Looming power shortage to affect sardines canning PDF Print E-mail
Friday, 23 March 2012 14:42

Another acute power shortage in Zamboanga Peninsula will significantly hurt the sardines canning business, an industry leader said, even as the government lifted recently the three-month ban on fishing activities in Sulu Sea.                           

“The rotational brownouts would affect the production of the fishing industry particularly sardines canning,” said George G. Ledesma, president of the Industrial Group of Zamboanga, Inc.,   

During the dry spell in 2010, the hydropower-dependent region suffered up to five hours of daily brownouts over four months,

Mr. Ledesma said he has asked the local power provider to coordinate with industries on the scheduled outages.              

“We ask them to give us advance notice. This is to avoid disruption All available power sources eyed to in the production aspect,” he said.                               

In response, an official of the local electric cooperative said efforts are being exerted to prevent a repeat of the crisis.

Jesus Y. Castro, general manager of the Zamboanga City Electric Cooperative (Zamceico), said that the cooperative is awaiting approval by the Energy Regulatory Commission of a petition filed in January for the supply of an additional 18-megawatt (MW) load.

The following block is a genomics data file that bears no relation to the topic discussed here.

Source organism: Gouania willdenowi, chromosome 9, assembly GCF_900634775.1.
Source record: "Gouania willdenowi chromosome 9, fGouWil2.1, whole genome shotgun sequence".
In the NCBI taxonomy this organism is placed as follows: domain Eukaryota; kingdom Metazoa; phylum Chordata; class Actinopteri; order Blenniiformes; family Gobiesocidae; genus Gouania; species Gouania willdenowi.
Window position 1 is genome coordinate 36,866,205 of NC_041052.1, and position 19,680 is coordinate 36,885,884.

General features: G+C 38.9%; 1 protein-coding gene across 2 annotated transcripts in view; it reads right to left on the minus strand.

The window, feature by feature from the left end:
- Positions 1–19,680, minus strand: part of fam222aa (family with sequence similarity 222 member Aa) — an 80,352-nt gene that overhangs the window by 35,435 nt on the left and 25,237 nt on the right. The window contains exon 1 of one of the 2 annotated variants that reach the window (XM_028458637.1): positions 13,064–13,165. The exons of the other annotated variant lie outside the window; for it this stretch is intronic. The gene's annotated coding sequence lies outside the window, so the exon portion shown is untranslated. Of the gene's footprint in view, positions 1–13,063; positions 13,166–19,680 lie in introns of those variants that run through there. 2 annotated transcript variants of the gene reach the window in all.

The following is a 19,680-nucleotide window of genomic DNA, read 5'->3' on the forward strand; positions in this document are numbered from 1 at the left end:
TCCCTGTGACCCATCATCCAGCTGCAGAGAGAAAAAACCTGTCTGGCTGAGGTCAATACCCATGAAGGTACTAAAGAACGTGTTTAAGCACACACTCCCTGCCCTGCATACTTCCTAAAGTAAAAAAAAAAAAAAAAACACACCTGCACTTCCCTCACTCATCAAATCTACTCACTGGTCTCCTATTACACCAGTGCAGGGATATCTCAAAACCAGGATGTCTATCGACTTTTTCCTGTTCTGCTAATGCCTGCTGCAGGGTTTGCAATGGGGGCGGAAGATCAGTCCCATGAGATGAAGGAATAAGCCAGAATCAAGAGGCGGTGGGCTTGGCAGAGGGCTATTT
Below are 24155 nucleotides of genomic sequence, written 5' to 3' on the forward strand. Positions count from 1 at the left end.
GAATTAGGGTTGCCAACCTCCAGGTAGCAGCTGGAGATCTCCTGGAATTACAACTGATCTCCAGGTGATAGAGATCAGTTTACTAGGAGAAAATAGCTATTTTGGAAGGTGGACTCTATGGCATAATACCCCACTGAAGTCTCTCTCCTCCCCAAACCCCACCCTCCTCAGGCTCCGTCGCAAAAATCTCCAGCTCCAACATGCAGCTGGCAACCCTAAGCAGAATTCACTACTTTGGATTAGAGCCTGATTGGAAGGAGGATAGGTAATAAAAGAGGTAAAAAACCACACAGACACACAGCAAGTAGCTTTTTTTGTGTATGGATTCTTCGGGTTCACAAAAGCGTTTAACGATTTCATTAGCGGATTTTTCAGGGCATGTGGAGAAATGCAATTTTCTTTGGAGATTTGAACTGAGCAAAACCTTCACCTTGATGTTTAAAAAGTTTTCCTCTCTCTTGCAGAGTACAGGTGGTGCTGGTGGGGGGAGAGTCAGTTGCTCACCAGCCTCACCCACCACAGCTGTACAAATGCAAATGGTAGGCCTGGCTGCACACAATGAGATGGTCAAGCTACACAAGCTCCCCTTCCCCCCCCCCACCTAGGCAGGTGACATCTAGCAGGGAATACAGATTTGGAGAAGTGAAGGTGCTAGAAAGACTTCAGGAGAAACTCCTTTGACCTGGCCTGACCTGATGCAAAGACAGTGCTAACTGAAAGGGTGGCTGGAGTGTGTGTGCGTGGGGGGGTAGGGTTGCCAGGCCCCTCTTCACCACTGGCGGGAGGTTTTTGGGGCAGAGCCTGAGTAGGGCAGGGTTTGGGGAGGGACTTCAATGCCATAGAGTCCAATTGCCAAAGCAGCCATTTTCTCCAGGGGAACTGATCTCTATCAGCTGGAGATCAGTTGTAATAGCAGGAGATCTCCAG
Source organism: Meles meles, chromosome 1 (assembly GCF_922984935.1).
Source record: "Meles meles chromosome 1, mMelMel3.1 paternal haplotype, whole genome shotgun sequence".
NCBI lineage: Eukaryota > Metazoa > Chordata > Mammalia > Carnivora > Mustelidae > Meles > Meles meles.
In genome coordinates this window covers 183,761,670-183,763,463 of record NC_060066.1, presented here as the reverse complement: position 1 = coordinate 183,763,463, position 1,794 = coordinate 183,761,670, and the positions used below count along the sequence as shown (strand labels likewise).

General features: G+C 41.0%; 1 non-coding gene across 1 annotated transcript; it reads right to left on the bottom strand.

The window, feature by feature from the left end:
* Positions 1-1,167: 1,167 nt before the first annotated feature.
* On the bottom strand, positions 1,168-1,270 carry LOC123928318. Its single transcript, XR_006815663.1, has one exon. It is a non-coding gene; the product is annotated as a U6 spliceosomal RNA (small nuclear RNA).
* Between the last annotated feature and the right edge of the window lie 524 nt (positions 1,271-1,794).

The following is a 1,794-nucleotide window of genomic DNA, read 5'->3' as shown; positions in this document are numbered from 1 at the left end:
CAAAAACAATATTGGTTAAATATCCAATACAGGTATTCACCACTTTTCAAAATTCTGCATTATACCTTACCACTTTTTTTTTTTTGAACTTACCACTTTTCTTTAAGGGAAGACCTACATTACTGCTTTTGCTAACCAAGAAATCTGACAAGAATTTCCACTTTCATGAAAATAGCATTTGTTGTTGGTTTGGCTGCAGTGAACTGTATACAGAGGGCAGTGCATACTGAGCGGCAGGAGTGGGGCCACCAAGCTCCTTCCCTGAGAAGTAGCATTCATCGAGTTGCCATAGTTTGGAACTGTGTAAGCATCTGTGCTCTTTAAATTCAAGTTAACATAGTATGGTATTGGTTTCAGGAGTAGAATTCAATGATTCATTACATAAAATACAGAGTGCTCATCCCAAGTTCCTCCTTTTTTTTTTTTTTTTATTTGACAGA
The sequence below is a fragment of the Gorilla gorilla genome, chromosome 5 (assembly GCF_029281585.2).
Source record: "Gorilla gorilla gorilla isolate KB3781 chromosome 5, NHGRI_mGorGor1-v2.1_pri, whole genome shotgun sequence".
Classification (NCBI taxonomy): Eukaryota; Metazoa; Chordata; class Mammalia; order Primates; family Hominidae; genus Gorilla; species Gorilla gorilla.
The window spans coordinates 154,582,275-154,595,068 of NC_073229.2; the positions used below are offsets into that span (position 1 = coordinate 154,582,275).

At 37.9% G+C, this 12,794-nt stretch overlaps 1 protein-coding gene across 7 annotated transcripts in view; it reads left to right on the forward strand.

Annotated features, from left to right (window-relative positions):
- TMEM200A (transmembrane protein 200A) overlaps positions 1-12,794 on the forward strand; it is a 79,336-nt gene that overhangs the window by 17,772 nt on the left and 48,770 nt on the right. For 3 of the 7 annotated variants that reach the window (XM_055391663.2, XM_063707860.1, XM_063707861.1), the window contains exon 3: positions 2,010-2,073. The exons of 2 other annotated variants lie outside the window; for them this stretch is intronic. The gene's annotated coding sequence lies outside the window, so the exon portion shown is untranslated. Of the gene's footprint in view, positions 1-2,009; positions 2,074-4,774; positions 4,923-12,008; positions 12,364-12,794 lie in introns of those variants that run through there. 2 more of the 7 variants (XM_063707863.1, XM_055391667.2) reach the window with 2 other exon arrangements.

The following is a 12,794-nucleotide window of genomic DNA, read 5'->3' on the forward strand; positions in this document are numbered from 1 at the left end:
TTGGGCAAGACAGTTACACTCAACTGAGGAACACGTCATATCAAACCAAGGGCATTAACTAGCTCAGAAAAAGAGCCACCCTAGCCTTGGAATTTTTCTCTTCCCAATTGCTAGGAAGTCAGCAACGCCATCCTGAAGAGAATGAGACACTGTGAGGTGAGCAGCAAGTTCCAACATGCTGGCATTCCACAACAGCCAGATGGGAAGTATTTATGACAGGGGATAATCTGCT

The Zamboanga Peninsula, which requires roughly 100 MW, was supplied with more expensive backup power from barges at the height of the crisis two years ago.

Castro said Zamceico is willing to coordinate with leaders of the sardines industry to mitigate the impact of the impending power crisis.

Many parts of Mindanao have been experiencing one-hour rotating daily brownouts these past weeks.

The island’s normal power requirement ranges from 1,400 MW on weekdays to 1,200 MW on weekends.

Last week, the National Grid Corporation of the Philippines Web site showed a 229-MW deficiency, or about 18% of the day’s electricity demand.

Ledesma noted some canning factories own power generator sets — which generate more expensive power — but these will not be enough as the industry demand is expected to rise from a quarter-long break in its operation.

“For those that have no generators it will be a setback in their operations,” Ledesma said, noting that the industry has yet to compute the impact of a power shortage on the cost of canned sardines production.

Meanwhile, Estrellita S. Lacuesta, Fisheries bureau regional director, said that no major violation by commercial fishing vessels was recorded by the agency during the three-month fishing ban.

“There were those who were apprehended, but these are minor violations,” she said.